Joe Colantonio: [00:11:57] So Maor, how did you handle the management of test when you started implementing your solution?
Maor Frankel: [00:12:02] Yeah, I'll make Oren a bit happy not promote Testim IO because like Oren said, when we had the option between writing our own infrastructure and which is, you know like you said, Selenium and other automation tools generally give you the ability to actually write the tests and the API for them, but they don't give you that whole infrastructure around you to manage them and run them and that's what Testim IO helped us. Our application was written very fast and didn't have automation from day one. So we were looking for something that can give that whole suite of tools that we needed around automation, Selenium grids and test management and user management, all that. And Testim gave us most of that stuff. And that's how we kind of, you know, had a shortcut and managed to get all that stuff out of the box. And but definitely, that's a big part of automation today, is not just writing the tests, it's maintaining that whole thing. And there are so many tools around it that you need to manage everything.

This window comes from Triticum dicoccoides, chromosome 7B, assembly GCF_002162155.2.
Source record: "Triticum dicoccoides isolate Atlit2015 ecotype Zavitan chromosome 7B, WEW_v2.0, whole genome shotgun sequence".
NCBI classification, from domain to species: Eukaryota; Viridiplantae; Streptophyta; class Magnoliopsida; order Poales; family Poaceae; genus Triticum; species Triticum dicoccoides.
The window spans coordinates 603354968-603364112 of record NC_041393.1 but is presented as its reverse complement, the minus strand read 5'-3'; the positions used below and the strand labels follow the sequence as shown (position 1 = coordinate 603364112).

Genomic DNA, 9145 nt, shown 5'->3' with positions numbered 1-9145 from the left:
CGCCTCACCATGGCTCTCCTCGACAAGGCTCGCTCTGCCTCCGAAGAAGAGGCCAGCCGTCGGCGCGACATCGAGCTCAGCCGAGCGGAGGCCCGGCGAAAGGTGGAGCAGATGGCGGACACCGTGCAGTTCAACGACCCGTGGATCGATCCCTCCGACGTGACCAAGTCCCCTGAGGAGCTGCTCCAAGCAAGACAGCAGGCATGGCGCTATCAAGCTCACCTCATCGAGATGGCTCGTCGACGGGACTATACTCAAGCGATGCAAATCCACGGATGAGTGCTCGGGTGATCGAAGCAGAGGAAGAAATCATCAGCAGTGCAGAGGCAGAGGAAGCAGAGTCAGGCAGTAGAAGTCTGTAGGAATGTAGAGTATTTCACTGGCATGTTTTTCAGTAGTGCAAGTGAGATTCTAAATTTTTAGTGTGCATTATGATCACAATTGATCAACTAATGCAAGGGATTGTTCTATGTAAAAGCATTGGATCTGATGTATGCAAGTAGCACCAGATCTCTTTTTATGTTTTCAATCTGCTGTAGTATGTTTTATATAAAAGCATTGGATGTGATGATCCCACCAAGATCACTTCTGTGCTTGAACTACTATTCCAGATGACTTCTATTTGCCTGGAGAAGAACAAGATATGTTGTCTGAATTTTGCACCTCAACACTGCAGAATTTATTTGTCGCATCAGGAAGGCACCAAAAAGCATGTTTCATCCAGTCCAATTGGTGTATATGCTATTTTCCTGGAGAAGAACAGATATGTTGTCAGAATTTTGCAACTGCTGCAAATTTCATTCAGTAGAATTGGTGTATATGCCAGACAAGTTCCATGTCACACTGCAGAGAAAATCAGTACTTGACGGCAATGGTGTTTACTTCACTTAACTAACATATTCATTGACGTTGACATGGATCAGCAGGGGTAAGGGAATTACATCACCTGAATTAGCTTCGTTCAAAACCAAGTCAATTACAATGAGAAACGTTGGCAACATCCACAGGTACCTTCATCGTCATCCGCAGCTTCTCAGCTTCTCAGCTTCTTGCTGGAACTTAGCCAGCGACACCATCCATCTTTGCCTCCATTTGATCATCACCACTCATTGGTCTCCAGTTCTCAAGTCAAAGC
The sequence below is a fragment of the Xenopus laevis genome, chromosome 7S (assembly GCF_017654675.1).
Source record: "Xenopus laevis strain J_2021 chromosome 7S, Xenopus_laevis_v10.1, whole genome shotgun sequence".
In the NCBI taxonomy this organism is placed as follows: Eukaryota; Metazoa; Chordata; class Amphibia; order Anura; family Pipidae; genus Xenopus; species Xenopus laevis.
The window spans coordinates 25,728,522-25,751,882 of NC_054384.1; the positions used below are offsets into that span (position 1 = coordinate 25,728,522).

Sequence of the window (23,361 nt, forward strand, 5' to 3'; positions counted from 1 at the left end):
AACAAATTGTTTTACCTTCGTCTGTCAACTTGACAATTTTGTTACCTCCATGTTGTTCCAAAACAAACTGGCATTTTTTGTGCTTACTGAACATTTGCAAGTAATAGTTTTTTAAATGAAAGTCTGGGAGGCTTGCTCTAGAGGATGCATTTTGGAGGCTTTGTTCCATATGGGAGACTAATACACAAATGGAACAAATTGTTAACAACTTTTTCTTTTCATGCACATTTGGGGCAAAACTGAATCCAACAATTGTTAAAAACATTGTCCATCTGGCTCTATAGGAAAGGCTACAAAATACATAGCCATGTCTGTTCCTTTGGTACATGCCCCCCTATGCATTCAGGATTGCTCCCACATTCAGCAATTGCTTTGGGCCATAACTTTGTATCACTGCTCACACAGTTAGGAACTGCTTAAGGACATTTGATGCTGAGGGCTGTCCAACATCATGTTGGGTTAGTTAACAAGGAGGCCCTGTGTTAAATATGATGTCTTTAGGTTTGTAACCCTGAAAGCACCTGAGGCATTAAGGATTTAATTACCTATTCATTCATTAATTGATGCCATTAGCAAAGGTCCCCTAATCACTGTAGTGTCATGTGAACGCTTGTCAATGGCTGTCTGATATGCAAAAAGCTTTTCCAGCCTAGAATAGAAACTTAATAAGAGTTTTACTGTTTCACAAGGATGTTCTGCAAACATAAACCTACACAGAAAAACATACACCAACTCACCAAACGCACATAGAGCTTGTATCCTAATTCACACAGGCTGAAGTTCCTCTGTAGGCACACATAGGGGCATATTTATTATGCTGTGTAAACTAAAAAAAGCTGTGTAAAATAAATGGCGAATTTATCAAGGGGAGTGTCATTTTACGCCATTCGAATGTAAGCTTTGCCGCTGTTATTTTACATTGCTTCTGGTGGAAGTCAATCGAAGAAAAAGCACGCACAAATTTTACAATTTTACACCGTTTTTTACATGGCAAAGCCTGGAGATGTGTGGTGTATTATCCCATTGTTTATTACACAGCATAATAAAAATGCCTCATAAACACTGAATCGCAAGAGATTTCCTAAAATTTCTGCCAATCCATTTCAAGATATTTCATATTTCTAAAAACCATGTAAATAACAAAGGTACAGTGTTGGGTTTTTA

Joe Colantonio: [00:12:56] So crazy, though Maor, I don't know why I was thinking this as, as Oren mentioned Selenium is awesome, no one's dogging Selenium. Selenium is awesome. But there are other tools coming along as well. And I know Microsoft has invested heavily in PlayWright. So when you're developing tests, does management tell you what tools or techniques to use, are you kind of have to use Playwright, or have you used Playwright or anything like that?
Maor Frankel: [00:13:16] Yeah, no, I think maybe a while ago Microsoft might have had that state of mind that was before my time. But Microsoft today is a completely open company, use whatever tool you need to get the job done and do it the best way. I use the Mac personally and really there are no constraints on what tools to use. Obviously, you have to justify it. You can do whatever you want, but if you have a good justification, use anything. And Playwright's had a lot of momentum, when we started our infrastructure it was just getting started. I know they're doing work around some of the toolings around it too, so it's looking very promising. But again, even with Playwright, you still going to have to do some work to get that infrastructure around all the management of your tests. There still a lot of work to be done for sure.